Daily stream samples reveal highly complex pesticide occurrence and potential toxicity to aquatic life

Transient, acutely toxic concentrations of pesticides in streams can go undetected by fixed-interval sampling programs. Here we compare temporal patterns in occurrence of current-use pesticides in daily composite samples to those in weekly composite and weekly discrete samples of surface water from 14 small stream sites. Samples were collected over 10–14 weeks at 7 stream sites in each of the Midw
Julia E. Norman, Barbara Mahler, Lisa H. Nowell, Peter C. Van Metre, Mark W. Sandstrom, Mark A. Corbin, Yaorong Qian, James F. Pankow, Wentai Luo, Nicholas B. Fitzgerald, William E. Asher, Kevin J. McWhirter

Use of set blanks in reporting pesticide results at the U.S. Geological Survey National Water Quality Laboratory, 2001-15

Executive SummaryBackground.—Pesticide results from the U.S. Geological Survey (USGS) National Water Quality Laboratory (NWQL) are used for water-quality assessments by many agencies and organizations. The USGS is committed to providing data of the highest possible quality to the consumers of its data. A cooperator’s inquiries about specific pesticide detections in water revealed potential laborat
Laura Medalie, Mark W. Sandstrom, Patricia L. Toccalino, William T. Foreman, Rhiannon C. ReVello, Laura M. Bexfield, Melissa L. Riskin

Reconnaissance of mixed organic and inorganic chemicals in private and public supply tapwaters at selected residential and workplace sites in the United States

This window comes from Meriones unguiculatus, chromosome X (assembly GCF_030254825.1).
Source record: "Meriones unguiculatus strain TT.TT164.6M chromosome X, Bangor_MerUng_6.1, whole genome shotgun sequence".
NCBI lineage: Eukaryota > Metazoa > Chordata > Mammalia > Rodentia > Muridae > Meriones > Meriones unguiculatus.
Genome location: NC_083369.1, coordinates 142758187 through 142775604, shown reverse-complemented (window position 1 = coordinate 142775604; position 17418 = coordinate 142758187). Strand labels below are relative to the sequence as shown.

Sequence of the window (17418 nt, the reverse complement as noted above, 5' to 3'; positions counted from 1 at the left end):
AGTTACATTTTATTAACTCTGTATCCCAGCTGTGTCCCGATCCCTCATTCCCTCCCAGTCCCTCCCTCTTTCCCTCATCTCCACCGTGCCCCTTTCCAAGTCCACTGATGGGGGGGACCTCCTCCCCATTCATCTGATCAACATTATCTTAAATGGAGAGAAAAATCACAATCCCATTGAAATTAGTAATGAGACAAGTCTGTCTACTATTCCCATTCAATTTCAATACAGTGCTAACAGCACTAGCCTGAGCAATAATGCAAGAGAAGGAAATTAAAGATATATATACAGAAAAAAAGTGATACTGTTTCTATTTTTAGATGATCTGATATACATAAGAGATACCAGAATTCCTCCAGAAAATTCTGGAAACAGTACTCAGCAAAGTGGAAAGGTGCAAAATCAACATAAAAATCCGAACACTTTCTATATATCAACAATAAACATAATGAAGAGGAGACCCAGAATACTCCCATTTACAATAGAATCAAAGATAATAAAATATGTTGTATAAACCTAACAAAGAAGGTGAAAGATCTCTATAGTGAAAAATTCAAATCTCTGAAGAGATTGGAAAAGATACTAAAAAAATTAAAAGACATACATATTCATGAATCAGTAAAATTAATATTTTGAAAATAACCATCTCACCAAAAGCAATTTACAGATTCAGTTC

Safe drinking water at the point-of-use (tapwater, TW) is a United States public health priority. Multiple lines of evidence were used to evaluate potential human health concerns of 482 organics and 19 inorganics in TW from 13 (7 public supply, 6 private well self-supply) home and 12 (public supply) workplace locations in 11 states. Only uranium (61.9 μg L–1, private well) exceeded a National Prim

Paul M. Bradley, Dana W. Kolpin, Kristin M. Romanok, Kelly L. Smalling, Michael J. Focazio, Juliane B. Brown, Mary C. Cardon, Kurt D. Carpenter, Steven R. Corsi, Laura A. DeCicco, Julie E. Dietze, Nicola Evans, Edward T. Furlong, Carrie E. Givens, James L. Gray, Dale W. Griffin, Christopher P. Higgins, Michelle L. Hladik, Luke R. Iwanowicz, Celeste A. Journey, Kathryn Kuivila, Jason R. Masoner, Carrie A. McDonough, Michael T. Meyer, James L. Orlando, Mark J. Strynar, Christopher P. Weis, Vickie S. Wilson